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What is procurement? (And how to get it right)

As seen in MHD News, Reto Fuhrer, CEO of RF Supply Chain Expertise, discusses the essentials of a successful procurement process – and why strong relationships matter more than cheap prices.

If you’re in the supply chain and logistics game, getting procurement right may seem a no-brainer. Procurement plays a critical role in the success of any organisation, ensuring the secure, timely, and cost-effective acquisition of goods and services required for smooth operations.

But there’s a big difference between wanting to get procurement right and knowing how to get it right.

In my experience, too many companies still prioritise basic purchase price over other criteria when conducting procurement. The focus of procurement should instead be on the security of supply, quality assurance, and optimal costs – encompassing the total cost of ownership.

There are many components to a successful procurement process – but they’re all undergirded by relationship management.

Relationship management is a mentality

For companies to successfully manage supplier relationships, there needs to be a change in mentality. Procurement professionals should view suppliers as business partners, adapting their mindsets to prioritise collaboration and shared success. While this shift can be challenging for some – especially those with decades of experience in traditional procurement – many can adapt with the right tools, training, and support.

Setting up the appropriate procurement organisation

An effective procurement organisation is essential for success. This organisation should have a clear structure, defined roles and responsibilities, and efficient communication channels. It should be agile and flexible, allowing for quick decision-making and adaptation to the ever-changing market dynamics.

Developing a procurement strategy

A well-defined procurement strategy is crucial for achieving the main objectives of procurement. This strategy should outline the organisation’s procurement goals, methods for achieving them, and KPIs to track progress. It should also consider market trends, risks, and opportunities to inform decision-making and ensure a competitive edge.

Defining a strategic material analysis

A strategic material analysis helps companies identify their critical materials and suppliers. This analysis should include an evaluation of the risks associated with each material, the level of supplier dependency, and the impact of potential supply disruptions on the organisation. Based on this analysis, companies can prioritise their procurement efforts and develop targeted sourcing strategies.

Applying the right sourcing strategy

Sourcing strategies should be tailored to the specific needs of each material and supplier. Some materials may require a single sourcing strategy, while others may benefit from a multi-sourcing approach to reduce risk and ensure supply continuity. Sourcing strategies should be periodically reviewed and adjusted to reflect changing market conditions and business needs.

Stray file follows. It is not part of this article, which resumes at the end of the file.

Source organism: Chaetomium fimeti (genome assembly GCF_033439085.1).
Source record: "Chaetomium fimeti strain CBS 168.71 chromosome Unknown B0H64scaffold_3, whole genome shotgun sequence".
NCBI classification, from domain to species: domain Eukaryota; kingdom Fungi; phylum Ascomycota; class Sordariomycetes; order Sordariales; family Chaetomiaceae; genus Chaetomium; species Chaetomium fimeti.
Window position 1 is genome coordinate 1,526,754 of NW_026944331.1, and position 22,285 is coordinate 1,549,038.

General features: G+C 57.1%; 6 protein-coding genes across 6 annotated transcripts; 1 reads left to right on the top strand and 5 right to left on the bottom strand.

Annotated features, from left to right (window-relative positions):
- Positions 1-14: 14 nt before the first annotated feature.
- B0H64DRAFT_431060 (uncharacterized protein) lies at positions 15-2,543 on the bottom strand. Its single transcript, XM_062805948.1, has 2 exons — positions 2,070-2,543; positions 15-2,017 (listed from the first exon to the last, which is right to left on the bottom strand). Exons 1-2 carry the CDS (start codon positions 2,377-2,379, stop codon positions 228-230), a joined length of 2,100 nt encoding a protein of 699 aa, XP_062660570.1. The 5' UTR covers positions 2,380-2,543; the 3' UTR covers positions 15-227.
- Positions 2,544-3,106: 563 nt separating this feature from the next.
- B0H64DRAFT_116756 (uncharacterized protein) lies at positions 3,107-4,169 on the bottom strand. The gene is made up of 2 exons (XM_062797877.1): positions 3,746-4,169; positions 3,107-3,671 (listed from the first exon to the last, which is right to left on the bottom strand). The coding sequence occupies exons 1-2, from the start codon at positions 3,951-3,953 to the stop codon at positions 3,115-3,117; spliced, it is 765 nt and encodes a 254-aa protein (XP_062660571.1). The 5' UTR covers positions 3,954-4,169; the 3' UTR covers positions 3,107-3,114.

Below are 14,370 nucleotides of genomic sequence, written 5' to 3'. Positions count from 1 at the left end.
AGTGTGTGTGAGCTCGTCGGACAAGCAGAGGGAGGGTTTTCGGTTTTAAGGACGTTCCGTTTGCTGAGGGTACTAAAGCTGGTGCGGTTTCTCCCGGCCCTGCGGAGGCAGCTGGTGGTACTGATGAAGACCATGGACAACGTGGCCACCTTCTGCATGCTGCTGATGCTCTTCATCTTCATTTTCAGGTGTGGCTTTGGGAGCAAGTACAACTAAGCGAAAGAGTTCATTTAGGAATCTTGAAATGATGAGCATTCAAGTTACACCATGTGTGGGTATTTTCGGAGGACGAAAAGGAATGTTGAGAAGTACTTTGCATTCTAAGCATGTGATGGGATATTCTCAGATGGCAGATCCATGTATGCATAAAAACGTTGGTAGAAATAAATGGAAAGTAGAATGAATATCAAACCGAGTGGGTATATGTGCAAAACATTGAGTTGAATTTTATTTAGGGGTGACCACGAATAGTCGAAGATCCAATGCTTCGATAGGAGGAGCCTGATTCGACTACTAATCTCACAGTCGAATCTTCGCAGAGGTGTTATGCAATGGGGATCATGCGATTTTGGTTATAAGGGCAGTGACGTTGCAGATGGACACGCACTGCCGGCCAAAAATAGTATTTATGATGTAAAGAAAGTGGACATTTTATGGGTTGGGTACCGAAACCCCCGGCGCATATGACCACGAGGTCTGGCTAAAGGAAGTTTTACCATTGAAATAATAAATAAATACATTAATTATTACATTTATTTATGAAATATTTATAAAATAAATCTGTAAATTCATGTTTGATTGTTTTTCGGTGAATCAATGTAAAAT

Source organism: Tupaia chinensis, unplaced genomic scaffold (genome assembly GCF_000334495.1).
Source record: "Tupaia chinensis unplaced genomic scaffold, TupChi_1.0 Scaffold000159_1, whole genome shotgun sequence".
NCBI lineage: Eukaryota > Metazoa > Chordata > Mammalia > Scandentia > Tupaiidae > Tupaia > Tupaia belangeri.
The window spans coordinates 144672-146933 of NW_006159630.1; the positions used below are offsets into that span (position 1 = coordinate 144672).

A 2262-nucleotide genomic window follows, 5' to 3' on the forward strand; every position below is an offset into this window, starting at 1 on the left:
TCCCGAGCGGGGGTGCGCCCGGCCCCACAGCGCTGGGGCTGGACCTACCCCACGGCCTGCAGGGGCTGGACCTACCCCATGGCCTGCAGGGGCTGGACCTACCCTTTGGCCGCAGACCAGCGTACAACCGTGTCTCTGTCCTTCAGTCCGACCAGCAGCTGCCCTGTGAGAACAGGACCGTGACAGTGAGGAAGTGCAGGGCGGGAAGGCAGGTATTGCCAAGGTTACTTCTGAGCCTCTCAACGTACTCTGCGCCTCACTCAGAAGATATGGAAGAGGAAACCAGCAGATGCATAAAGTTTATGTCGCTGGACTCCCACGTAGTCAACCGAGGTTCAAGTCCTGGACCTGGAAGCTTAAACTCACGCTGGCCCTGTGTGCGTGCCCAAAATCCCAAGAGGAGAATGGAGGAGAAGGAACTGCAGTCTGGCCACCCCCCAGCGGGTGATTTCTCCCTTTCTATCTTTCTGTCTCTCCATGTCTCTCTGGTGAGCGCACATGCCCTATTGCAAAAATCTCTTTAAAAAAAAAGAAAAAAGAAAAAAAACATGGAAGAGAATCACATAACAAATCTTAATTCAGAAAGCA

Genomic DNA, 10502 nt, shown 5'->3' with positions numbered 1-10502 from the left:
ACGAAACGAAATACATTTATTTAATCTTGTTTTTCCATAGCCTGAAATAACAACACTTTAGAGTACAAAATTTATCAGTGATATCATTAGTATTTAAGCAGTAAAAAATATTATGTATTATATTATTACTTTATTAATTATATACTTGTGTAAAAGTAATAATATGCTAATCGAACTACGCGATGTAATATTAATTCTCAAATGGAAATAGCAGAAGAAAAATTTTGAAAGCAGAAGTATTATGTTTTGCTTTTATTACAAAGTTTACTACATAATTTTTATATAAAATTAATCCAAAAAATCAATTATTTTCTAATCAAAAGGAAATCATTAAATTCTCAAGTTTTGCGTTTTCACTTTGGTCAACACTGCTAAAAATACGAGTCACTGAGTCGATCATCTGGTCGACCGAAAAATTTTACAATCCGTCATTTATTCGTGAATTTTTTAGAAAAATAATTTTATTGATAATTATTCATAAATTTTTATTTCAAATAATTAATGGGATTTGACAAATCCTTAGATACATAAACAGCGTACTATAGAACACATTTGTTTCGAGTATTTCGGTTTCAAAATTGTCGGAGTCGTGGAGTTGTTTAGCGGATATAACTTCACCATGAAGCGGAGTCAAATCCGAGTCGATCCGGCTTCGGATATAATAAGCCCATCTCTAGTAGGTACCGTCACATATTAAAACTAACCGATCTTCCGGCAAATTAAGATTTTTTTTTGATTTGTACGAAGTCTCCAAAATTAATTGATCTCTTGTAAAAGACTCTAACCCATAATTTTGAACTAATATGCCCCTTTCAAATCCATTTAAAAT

Quality control

Companies must clearly communicate their requirements and specifications to suppliers and have appropriate quality control processes in place. Failure to do so can result in significant costs.

Small mistakes are often hard to avoid in the absence with strong on-the-ground information and understanding – and to get those you need to have confidence in your supplier relationships.

Implementing a best-in-class supplier evaluation program

A robust supplier evaluation program is essential for ensuring the quality and reliability of suppliers. The TQRDCE model (technology, quality, responsiveness, delivery, cost, environmental & social responsibility) is a comprehensive framework for evaluating suppliers. Regular supplier audits should be conducted to assess performance and identify areas for improvement.

Relationship management with strategic and key suppliers

Building and maintaining strong relationships with suppliers is vital for a successful procurement process. Here are a few key methods that I’ve utilised over the years to build and secure strong supplier relationships:

  • Supplier management: This involves developing a structured approach to managing suppliers, including regular communication, performance reviews, and collaborative problem-solving.
  • Supplier development process: Implementing a continuous improvement program that helps both parties identify areas for improvement, share best practices, and foster innovation.
  • Simultaneous engineering: Early involvement of suppliers in the product development process can lead to better integration, reduced lead times, and lower costs.
  • Digitalisation of the procurement process: Leveraging digital technologies can streamline information exchange, improve transparency, and enhance collaboration.
  • Regular exchange of information: Sharing market insights, trends, and forecasts can help both parties make informed decisions and adapt to changing market conditions.

In my experience, organising an annual supplier day is an excellent way to strengthen relationships, share knowledge, and celebrate successes. Such events can include trend presentations, workshops to address current challenges, and awards for outstanding suppliers. This collaborative approach can lead to stronger, more resilient supply chains and long-term business success.

At RF Supply Chain Expertise, we have years of experience in building relationships for optimal procurement processes. In an increasingly complex and uncertain supply chain environment, there’s no margin for error. If you need help getting your procurement strategy right, touch base with us today.

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